I am so grateful for our two adopted kids. I have no doubt they were always a part of my life’s plan as much as my two biological. Somehow when looking at my family, it’s exactly how I pictured it would look, without even knowing it yet. But I hope they know I recognize their story started from a different place, and that I’m here for that too.

Love Thy Neighbor

I’ve been cleaning stuff out today and stumbled upon the only picture I kept of our daughter’s sister (whom we affectionately refer to as Magnolia). For months after meeting her, I kept everything as it was and didn’t touch anything. Then once that time had passed (much to my now regret), I got rid of every picture and item except for this picture.

I was up until about 2 in the morning a couple nights ago, listening to sermons and crying over the division in the world, and Christians alike, over the racial problems that still exist in the world today. My eyes (and heart) were opened when we spent those couple weeks in Wisconsin. Much of our time was spent in the black and brown neighborhoods up there. I saw differences like I have never seen in my small town Kansas.

I still sometimes question why we went through what we did with Magnolia. And when I was up late that night, it came to me that maybe it’s because that experience shaped something in me that’s irreversible. It makes me sad because I feel this situation is a great opportunity to love others and have conversations. I also feel that a good discerner of a Christian heart is how much they love. “God is love, and all who live in love live in God”, after all. (I didn’t make that up, it’s from the Bible).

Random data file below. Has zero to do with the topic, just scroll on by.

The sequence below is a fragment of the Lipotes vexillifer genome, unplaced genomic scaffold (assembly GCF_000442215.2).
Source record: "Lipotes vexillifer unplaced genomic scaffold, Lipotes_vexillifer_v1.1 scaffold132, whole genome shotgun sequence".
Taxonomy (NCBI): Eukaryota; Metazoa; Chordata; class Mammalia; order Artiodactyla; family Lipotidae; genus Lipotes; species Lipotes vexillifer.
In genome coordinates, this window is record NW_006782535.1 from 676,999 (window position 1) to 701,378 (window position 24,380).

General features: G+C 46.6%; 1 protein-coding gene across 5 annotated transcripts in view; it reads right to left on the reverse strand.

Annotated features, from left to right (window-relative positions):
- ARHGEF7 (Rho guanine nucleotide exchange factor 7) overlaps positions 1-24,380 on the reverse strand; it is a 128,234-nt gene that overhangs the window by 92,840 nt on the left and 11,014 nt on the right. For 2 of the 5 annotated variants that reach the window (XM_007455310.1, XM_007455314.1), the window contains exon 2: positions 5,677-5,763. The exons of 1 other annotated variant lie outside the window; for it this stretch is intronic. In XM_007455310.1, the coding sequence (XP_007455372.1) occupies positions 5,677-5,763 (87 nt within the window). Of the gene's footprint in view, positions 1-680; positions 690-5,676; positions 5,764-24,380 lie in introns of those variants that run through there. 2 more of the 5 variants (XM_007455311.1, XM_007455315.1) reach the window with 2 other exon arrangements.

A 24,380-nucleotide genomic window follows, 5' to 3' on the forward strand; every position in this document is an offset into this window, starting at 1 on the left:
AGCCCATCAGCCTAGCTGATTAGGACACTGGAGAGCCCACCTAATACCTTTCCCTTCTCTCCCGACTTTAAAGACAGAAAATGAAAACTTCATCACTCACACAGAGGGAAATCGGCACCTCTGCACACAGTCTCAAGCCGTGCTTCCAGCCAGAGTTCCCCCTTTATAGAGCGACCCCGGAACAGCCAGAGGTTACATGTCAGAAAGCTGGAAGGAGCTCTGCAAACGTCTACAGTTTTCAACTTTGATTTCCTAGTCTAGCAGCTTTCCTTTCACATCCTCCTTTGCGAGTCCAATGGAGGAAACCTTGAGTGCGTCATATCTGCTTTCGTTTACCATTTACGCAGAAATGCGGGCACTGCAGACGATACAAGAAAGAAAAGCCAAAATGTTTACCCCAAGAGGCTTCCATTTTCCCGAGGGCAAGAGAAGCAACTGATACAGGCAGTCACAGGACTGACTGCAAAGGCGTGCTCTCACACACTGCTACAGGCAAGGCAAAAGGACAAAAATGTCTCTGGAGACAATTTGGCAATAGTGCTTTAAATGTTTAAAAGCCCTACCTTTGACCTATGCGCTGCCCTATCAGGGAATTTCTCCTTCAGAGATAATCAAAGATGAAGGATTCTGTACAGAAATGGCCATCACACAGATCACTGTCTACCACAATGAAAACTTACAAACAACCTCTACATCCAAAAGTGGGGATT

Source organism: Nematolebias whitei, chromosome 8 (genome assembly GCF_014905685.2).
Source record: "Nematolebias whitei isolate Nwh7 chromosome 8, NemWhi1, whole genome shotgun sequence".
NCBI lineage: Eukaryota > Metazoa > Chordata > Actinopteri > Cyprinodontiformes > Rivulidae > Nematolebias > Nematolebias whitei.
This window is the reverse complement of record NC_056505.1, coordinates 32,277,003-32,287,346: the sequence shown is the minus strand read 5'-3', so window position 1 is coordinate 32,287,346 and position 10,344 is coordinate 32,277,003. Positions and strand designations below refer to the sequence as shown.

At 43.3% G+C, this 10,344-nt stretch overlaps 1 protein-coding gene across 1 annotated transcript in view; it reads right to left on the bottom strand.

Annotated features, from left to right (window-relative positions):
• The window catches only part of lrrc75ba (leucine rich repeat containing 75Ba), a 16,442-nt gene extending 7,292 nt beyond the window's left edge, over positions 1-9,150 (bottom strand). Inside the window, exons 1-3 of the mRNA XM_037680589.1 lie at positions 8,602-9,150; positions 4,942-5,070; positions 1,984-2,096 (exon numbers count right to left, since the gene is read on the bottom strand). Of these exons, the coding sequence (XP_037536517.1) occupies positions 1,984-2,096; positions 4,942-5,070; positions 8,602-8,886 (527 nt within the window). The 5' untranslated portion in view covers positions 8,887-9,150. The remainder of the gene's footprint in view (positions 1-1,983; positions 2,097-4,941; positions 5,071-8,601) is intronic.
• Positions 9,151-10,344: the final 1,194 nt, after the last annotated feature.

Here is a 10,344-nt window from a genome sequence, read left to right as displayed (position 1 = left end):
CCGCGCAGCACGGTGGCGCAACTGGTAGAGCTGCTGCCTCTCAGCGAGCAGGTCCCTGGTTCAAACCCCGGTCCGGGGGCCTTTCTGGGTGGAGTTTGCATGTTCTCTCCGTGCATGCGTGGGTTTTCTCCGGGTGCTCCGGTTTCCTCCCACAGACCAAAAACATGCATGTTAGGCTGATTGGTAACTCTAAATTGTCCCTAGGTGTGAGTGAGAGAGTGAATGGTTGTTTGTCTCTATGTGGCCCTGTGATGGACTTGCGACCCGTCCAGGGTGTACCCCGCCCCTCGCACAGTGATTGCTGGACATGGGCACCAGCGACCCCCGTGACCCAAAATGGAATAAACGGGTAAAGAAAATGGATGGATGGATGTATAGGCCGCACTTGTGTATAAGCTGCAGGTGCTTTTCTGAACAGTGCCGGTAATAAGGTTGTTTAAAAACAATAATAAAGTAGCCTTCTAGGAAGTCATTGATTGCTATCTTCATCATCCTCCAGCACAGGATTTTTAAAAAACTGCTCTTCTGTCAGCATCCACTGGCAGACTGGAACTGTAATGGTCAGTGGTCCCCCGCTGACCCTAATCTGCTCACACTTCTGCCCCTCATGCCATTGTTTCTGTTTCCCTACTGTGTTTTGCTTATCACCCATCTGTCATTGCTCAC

Then this morning I was thinking about the story of The Good Samaritan in Luke. The priest walked by a person who had been beaten and left on the road. (If you didn’t know, if someone helped a person like that in those times they would be considered unclean by cultural standards). The priest lacked compassion for this neighbor of his, even though he had all the theological training to be a priest. Then a Levite walked by, and did the same. But a Samaritan (you could say Half breed), walked by and helped him. He didn’t question what he did to get himself in that position. He didn’t pepper him with questions about his life, he just helped.